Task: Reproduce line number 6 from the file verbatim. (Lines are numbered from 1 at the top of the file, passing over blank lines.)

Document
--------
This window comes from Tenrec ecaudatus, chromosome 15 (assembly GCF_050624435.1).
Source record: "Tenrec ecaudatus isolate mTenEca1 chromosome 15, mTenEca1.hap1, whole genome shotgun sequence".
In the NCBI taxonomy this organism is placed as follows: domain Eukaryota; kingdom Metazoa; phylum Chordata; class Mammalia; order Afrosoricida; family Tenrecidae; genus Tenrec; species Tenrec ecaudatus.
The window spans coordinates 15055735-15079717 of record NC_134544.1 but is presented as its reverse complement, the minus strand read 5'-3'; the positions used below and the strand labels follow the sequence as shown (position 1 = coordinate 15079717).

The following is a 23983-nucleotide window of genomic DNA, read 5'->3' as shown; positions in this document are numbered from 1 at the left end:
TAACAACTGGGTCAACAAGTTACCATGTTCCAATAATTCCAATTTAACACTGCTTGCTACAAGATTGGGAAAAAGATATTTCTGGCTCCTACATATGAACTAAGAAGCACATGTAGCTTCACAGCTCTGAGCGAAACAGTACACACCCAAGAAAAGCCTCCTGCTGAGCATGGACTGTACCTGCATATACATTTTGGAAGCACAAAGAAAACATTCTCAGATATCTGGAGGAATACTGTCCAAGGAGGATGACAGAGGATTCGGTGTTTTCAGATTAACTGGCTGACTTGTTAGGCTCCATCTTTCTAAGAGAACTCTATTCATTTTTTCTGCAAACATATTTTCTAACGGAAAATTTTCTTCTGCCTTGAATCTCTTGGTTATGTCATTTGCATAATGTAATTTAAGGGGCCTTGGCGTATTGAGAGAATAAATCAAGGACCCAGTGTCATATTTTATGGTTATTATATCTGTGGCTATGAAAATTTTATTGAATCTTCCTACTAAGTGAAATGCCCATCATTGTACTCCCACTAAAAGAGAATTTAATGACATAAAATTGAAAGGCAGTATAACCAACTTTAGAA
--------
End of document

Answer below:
TAACAACTGGGTCAACAAGTTACCATGTTCCAATAATTCCAATTTAACACTGCTTGCTACAAGATTGGGAAAAAGATATTTCTGGCTCCTACATATGAACTAAGAAGCACATGTAGCTTCACAGCTCTGAGCGAAACAGTACACACCCAAGAAAAGCCTCCTGCTGAGCATGGACTGTACCTGCATATACATTTTGGAAGCACAAAGAAAACATTCTCAGATATCTGGAGGAATACTGTCCAAGGAGGATGACAGAGGATTCGGTGTTTTCAGATTAACTGGCTGACTTGTTAGGCTCCATCTTTCTAAGAGAACTCTATTCATTTTTTCTGCAAACATATTTTCTAACGGAAAATTTTCTTCTGCCTTGAATCTCTTGGTTATGTCATTTGCATAATGTAATTTAAGGGGCCTTGGCGTATTGAGAGAATAAATCAAGGACCCAGTGTCATATTTTATGGTTATTATATCTGTGGCTATGAAAATTTTATTGAATCTTCCTACTAAGTGAAATGCCCATCATTGTACTCCCACTAAAAGAGAATTTAATGACATAAAATTGAAAGGCAGTATAACCAACTTTAGAA